Notes from the field: USB 3.0 PCI Express cards, HP ML350 G6 and Server Core

If I search the web, get little help, and then solve a problem, I make a point of posting so that someone else will have a better experience. The challenge was this: finding a USB 3.0 PCI Express card that works in an HP ML350 G6 server, a popular choice for small business duties such as Small Business Server or Hyper-V Server. This particular example runs Hyper-V Server 2008 R2, based on Server Core, which can sometimes be awkward for installing drivers.

USB 3.0 is theoretically around 10 times faster than USB 2.0. If you are transferring large files or performing backup to an external drive, it can make a huge difference to performance.

Trawling the web was not particularly helpful. As this expert notes, there is no officially supported or recommended option for USB 3.0 on an ML350:

The ML350 G5 and G6 servers do not have, as a recommended option, a USB 3.0 and e-SATA controller, which would be clear to you by referring the quickspecs of the servers.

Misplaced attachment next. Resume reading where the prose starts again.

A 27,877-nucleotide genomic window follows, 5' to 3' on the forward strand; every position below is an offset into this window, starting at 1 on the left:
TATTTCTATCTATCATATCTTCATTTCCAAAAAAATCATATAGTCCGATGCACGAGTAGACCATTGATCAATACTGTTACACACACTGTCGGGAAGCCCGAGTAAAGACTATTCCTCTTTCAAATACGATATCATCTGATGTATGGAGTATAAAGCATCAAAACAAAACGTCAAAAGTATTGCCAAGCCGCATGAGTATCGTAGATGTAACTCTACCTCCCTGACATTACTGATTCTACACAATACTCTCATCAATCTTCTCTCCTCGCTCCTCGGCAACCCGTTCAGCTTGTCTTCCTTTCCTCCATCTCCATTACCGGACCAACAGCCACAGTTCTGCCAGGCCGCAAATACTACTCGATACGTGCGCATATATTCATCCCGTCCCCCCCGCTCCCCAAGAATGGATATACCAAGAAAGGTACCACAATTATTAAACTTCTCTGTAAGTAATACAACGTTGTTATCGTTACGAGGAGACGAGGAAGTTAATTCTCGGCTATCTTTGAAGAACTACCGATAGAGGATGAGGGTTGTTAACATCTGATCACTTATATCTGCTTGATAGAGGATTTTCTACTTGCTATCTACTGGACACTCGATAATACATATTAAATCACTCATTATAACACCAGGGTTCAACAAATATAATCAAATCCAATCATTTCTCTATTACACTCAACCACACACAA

If you take the view that only recommended and certified components should be fitted to a server, give up and stop reading now. I do not disagree, but I tend to a pragmatic approach, depending on your budget and how system-critical is the server in question.

Further, it can work. This guy used a HighPoint 1144A card and it kind of works, though investigating I found that some users reporting that only two of the four ports actually work and you have to tolerate errors in device manager; it does not seem ideal. Another user noted that HP’s own card (which is designed for workstations and not the ML350) did not work though maybe it works for others, I am not sure.

I did find some references to success with a Renesas USB 3.0 chipset so found a StarTech card that uses this, PEXUSB3S2. Fitted it, but the server would not boot. A red LED on the server front panel indicated a “system critical” issue. Shame.